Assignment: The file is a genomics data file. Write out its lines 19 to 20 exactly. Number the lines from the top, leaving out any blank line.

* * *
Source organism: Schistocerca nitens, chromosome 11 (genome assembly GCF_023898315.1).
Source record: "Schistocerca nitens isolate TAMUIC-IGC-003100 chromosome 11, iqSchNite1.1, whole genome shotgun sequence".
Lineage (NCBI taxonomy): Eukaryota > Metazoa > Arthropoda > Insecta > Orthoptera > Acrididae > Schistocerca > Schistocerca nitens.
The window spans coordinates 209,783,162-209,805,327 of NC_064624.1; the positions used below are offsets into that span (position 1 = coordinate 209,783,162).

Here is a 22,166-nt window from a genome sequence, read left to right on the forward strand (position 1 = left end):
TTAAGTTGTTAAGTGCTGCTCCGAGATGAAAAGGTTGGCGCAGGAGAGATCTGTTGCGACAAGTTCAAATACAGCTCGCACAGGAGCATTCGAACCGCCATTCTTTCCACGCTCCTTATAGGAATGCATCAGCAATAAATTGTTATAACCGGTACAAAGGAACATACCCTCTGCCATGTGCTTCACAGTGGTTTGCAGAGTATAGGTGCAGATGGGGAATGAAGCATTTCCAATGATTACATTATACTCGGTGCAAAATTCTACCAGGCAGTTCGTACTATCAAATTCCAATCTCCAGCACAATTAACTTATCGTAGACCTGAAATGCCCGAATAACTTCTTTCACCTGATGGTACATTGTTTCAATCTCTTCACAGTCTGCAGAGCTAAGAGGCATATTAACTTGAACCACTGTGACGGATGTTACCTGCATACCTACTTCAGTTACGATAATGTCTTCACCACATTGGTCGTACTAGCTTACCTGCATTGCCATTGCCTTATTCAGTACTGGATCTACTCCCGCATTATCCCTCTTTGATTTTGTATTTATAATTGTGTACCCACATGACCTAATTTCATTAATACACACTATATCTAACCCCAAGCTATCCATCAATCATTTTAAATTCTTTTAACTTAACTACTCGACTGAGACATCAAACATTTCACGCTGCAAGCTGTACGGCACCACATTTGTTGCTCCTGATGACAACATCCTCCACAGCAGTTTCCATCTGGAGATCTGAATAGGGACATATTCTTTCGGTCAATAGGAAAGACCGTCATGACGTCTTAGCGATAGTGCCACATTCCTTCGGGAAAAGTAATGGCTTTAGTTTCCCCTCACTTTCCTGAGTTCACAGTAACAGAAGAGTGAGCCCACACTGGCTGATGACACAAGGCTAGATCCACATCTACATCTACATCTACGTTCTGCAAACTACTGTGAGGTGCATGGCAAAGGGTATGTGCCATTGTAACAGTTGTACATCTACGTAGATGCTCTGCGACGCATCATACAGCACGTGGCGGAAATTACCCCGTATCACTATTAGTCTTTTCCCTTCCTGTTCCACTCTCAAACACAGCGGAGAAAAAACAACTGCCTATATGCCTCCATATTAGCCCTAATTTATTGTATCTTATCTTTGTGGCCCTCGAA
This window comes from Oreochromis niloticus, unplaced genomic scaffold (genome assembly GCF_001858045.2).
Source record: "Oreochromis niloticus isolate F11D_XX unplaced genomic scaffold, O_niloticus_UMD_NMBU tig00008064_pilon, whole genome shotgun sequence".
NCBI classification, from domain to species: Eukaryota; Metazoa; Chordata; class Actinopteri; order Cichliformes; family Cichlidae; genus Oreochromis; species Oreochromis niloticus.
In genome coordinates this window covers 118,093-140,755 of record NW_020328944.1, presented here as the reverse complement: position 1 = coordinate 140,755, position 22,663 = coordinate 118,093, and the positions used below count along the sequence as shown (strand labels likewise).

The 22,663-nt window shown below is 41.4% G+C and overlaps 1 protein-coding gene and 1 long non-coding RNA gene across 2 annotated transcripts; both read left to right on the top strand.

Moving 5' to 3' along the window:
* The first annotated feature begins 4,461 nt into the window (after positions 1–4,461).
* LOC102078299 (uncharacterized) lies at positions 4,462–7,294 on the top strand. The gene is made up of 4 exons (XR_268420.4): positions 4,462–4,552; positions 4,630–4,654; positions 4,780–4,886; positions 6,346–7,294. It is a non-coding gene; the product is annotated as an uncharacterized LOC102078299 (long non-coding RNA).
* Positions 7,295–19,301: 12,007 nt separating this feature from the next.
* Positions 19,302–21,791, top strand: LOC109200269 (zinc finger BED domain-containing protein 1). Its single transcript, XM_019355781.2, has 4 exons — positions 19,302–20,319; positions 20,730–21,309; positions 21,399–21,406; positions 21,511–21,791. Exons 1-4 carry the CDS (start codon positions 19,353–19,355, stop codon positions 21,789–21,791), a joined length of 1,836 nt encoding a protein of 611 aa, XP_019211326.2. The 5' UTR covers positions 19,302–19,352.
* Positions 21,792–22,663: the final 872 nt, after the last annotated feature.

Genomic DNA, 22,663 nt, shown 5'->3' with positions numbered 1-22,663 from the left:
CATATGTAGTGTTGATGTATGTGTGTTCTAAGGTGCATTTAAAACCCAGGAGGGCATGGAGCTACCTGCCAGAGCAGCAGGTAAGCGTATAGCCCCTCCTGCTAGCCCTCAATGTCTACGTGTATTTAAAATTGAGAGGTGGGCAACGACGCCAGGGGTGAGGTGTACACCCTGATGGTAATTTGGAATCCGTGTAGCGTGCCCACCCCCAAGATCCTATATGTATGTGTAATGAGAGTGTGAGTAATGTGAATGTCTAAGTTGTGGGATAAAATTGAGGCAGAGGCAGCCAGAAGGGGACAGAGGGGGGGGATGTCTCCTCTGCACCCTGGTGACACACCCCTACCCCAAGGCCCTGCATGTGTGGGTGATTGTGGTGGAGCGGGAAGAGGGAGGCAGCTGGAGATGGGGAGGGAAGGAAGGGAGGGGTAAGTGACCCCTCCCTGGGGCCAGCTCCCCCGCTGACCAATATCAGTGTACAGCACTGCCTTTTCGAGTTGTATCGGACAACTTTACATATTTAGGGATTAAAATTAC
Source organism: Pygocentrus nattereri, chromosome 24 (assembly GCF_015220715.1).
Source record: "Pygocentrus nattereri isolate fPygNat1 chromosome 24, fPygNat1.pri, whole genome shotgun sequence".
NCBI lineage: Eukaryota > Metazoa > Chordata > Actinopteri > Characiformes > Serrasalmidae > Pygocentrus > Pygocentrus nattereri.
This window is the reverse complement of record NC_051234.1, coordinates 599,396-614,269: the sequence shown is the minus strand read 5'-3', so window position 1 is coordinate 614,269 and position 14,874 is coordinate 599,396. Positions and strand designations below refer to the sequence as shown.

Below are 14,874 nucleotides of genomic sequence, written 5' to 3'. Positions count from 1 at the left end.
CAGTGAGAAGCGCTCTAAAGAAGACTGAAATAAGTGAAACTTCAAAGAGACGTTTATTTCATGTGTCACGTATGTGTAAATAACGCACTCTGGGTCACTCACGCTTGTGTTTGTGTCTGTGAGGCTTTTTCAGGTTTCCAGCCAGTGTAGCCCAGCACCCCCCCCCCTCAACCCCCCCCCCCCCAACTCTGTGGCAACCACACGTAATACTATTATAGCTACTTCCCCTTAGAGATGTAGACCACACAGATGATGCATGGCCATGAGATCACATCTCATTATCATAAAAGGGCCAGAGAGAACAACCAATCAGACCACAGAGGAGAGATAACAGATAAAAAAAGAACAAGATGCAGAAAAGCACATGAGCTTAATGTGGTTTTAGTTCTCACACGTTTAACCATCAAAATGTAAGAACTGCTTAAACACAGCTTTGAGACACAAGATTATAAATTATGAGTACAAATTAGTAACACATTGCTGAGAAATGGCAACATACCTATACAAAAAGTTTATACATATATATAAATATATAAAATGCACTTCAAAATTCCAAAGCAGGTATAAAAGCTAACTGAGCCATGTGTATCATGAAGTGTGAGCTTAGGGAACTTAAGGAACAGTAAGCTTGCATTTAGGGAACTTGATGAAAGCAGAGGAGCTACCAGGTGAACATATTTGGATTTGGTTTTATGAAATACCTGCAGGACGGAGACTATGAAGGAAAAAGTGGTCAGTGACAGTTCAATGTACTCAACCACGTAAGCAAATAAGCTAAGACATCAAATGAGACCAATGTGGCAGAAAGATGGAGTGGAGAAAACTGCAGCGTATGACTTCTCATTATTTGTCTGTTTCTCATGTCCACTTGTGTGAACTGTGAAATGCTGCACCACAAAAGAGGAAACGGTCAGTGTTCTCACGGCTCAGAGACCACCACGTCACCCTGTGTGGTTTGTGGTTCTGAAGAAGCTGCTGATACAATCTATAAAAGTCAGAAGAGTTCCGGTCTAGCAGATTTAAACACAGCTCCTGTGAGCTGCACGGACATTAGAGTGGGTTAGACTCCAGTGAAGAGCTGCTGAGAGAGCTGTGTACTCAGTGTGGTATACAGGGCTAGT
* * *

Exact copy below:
CATATGTAGTGTTGATGTATGTGTGTTCTAAGGTGCATTTAAAACCCAGGAGGGCATGGAGCTACCTGCCAGAGCAGCAGGTAAGCGTATAGCCCCTCCTGCTAGCCCTCAATGTCTACGTGTATTTAAAATTGAGAGGTGGGCAACGACGCCAGGGGTGAGGTGTACACCCTGATGGTAATTTGGAATCCGTGTAGCGTGCCCACCCCCAAGATCCTATATGTATGTGTAATGAGAGTGTGAGTAATGTGAATGTCTAAGTTGTGGGATAAAATTGAGGCAGAGGCAGCCAGAAGGGGACAGAGGGGGGGGATGTCTCCTCTGCACCCTGGTGACACACCCCTACCCCAAGGCCCTGCATGTGTGGGTGATTGTGGTGGAGCGGGAAGAGGGAGGCAGCTGGAGATGGGGAGGGAAGGAAGGGAGGGGTAAGTGACCCCTCCCTGGGGCCAGCTCCCCCGCTGACCAATATCAGTGTACAGCACTGCCTTTTCGAGTTGTATCGGACAACTTTACATATTTAGGGATTAAAATTAC
Source organism: Pygocentrus nattereri, chromosome 24 (assembly GCF_015220715.1).